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The Taj Mahal is very clean today

I am not a sharer. My dog is never allowed in my bed, my books never leave my house, and I never ever stay in a hotel room with those I haven’t wed or given birth to—and sometimes, not even with them. So I was worried about how sharing hotel rooms for several weeks with my two roommates from University days would work. Answer: amazing. Apparently, a lifetime of responsible jobs, marriages, and kids can evaporate in an instant when someone says, “Hey, remember the time we couldn’t find our exit tickets and had to jump the turnstiles at 57th Street?”

IMG_0181 IMG_0266After the first night’s room share, we got up early to stuff ourselves at the breakfast buffet get an early start for the Taj Mahal visit. While we said goodbye to the lovely food staff at the Taj Villas, our driver, Suhinder, brought the car around for the approximately one block drive to the parking lot for the Taj Mahal. After fending off a determined army of “official” guide/carved stone pregnant elephant vendors, we decided to take their advice and hire bicycle rickshaws. The theory was that they could get us to the Taj Mahal ticket booth quickly, in order to beat the crowds they assured us were about to descend. Our rickshaw pedalers set off with mighty determination, pulled out of the parking lot—and turned into the ticket office. Right next door. As usual, the tickets for foreign guests were about ten times the price of those for residents of India. But they did come with bottled mineral water and a “preferred” guest pass. Then, after we refused the services of about a thousand guides—official, Madam, very official—we arrived at the gorgeous Taj Mahal gates.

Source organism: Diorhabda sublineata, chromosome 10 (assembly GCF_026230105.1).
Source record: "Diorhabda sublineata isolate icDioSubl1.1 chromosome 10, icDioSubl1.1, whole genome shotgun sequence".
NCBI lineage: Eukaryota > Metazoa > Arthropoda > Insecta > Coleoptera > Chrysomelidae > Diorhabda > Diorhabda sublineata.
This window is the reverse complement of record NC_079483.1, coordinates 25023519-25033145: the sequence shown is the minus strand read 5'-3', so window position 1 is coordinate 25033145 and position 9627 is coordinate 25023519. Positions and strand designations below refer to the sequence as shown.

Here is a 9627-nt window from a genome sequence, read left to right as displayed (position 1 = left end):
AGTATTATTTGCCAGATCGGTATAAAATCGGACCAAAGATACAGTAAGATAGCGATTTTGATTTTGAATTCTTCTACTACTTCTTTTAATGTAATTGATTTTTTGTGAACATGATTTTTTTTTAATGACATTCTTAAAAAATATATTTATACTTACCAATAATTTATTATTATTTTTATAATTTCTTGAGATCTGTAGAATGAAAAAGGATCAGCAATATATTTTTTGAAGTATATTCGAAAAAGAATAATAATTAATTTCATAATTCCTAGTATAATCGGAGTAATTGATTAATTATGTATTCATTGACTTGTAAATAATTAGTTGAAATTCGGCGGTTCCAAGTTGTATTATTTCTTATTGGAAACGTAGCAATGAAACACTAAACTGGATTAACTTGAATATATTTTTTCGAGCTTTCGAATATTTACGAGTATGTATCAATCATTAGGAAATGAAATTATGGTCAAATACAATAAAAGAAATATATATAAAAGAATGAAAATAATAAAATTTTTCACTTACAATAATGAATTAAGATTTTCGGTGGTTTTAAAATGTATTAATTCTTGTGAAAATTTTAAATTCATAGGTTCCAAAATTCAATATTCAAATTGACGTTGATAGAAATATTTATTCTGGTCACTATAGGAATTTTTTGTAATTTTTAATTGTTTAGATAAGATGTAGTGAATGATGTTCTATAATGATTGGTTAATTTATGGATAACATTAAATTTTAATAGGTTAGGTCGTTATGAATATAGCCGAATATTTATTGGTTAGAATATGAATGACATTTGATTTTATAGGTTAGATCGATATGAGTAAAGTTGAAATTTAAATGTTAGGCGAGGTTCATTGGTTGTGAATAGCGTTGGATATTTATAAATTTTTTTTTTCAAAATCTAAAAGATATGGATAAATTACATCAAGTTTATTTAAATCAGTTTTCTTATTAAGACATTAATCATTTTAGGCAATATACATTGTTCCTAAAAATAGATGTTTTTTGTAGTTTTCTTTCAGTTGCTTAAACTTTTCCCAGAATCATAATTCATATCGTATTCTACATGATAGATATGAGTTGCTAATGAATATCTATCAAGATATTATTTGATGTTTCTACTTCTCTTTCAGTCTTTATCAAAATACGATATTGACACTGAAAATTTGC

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We passed through the darkened doorway just as the sun was rising. And there it was. The Taj Mahal, misty and heartbreakingly beautiful. Whether you see it as a monument to the seventeenth century love story of Emperor Shah Jahan and his (favorite) wife, Mumtaz Mahal, or as the embodiment of Mughal power and wealth, the symmetry and artistic vision is stunning. In fact, the only break in the absolute symmetry of the entire structure is the emperor’s tomb, added beside that of his wife when he died. Others have tried to describe the Taj Mahal, but it’s one of the few things that can only be experienced in person.

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Taj Mahal at sunrise.

And it turns out that we saw it at its best. Because President Obama was expected the next day, a massive cleanup force had descended on the monument. Roads leading up to the site had been cleaned, and beggars and dogs removed. (Still a lot of cows, though.) Inside, groups of women were working on the plantings by cleaning the edges of each bed with what looked like spoons. Seriously: spoons. [note: Sadly, Obama actually didn’t make it due to the state funeral for Saudi King Abdullah. I feel very sorry for him. Those spoon ladies did an amazing job.] The fountains and pools were immaculate, and beautiful birds were flitting around and singing. The sun came through the mist and turned the marble a softly glowing pink.

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Cleaning up for Obama. His loss.

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…And no, I have absolutely no idea why.

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It’s not India without monkeys

We spent the morning wandering through the monument and surrounding buildings and gardens. By the time we left, the hordes predicted by the rickshaw drivers had started to arrive by busload. Everyone seemed to be captured by the spirit of the Taj, as strangers from all over the world happily traded off taking pictures for each other.

Roadside parathas. With butter. [moan]